Symbols before substance

April 07, 2003


For 38 years, those words greeted cadets at the Air Force Academy in Colorado Springs.

During the last 27 of those years, the 2-foot-high aluminum lettering, on a stone arch under which cadets march, assumed a meaning it did not originally intend: To some viewers, it silently spelled out a rebuke to women entering the academy.

Past recommendations to remove the sign fell on deaf ears. The excuse? Tradition.

In a symbolic gesture, the academy removed the sign last week. This came just days after a clean sweep of top brass, prodded by a congressional investigation into allegations that they allowed cadets who raped classmates to go unpunished and the victims to be ostracized and harassed.

Academy officials also agreed at last, under pressure, to let the county district attorney's office take an independent look at the rape allegations. New policies about women's sleeping quarters and whistleblower protections are being put in place.

But this is just a start.

In the weeks and months ahead, it will take much more than these beginning procedural, staffing and symbolic steps to make the Air Force Academy an enlightened institution. Its spokesmen have acknowledged that the problem is deep in the Air Force and academy culture. New evidence released last week seems to confirm it:

In a 2001 campus survey, 167 cadets said they had been sexually assaulted at the academy. Another 80 reported assaults the next year. In 2003, the academy simply stopped posing the question.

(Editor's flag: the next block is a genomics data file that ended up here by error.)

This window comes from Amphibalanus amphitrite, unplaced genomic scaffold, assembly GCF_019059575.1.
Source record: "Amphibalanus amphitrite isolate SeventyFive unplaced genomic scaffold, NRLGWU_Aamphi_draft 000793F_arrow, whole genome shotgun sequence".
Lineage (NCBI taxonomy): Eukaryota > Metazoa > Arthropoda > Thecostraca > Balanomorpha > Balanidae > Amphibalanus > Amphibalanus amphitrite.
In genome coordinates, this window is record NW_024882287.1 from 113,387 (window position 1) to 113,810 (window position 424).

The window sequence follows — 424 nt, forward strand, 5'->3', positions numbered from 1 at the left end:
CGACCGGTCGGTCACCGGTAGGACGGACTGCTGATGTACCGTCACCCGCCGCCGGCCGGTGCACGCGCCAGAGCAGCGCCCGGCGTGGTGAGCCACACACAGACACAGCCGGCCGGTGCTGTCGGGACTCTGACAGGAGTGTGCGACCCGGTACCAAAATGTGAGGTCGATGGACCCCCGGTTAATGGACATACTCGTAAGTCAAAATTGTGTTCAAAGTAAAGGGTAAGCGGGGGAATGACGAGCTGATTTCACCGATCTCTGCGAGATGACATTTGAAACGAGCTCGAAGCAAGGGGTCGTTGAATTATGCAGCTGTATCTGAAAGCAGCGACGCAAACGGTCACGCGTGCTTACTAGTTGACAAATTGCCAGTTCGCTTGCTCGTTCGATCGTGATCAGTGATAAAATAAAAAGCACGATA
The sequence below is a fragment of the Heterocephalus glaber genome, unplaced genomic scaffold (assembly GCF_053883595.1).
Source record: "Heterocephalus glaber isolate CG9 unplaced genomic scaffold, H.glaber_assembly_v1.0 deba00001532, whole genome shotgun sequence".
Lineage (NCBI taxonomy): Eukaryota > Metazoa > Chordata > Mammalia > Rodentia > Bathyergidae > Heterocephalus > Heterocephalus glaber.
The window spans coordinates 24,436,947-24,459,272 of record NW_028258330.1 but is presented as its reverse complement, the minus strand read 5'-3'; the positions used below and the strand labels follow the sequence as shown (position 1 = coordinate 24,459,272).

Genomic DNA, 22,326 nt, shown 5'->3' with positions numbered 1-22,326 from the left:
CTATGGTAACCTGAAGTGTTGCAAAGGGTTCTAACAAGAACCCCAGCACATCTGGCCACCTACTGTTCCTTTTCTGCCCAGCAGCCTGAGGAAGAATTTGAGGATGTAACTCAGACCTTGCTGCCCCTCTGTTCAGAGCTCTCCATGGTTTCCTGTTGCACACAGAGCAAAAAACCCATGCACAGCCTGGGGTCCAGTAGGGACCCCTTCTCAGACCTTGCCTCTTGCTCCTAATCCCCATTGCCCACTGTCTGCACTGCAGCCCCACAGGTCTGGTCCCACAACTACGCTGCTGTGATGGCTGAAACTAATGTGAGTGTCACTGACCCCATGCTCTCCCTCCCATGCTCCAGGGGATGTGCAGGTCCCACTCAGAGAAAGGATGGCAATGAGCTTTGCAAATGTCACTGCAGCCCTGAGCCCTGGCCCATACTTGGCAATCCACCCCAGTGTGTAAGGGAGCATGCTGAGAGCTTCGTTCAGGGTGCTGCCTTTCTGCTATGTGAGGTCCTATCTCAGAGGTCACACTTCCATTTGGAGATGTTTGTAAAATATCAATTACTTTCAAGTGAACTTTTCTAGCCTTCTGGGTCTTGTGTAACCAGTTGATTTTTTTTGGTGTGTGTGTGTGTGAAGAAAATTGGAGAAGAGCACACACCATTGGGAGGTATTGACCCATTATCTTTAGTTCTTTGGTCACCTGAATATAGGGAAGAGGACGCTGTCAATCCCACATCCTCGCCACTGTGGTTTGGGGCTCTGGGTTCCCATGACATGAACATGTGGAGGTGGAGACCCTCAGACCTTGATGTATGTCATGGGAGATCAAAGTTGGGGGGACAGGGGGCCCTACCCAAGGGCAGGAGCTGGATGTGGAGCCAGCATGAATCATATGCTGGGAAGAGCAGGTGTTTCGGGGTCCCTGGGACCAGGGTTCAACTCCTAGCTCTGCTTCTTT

Not seeing did not make the problem go away. This head-in-the-sand attitude is unbefitting an institution that asks its graduates to put their lives on the line in defense of this country. The images from Iraq of American POWs who happen to be female remind us that patriotic sacrifice knows no gender.

Changing a culture that tolerates abuse of women won't happen overnight: It will require the shock and awe of constant training and enforcement of zero-tolerance policies that transcend rank, from the Pentagon down to the recruiting officers.

It requires an understanding that the solution is full integration, not segregation, of the women within the academy. Segregation that has been proposed may in fact obscure the more direct need: to deal with intolerable behavior of their male peers instead of isolating the potential victims. It won't succeed until the Air Force decides that rapists do not have the right to wear the uniform, and acts on that decision.

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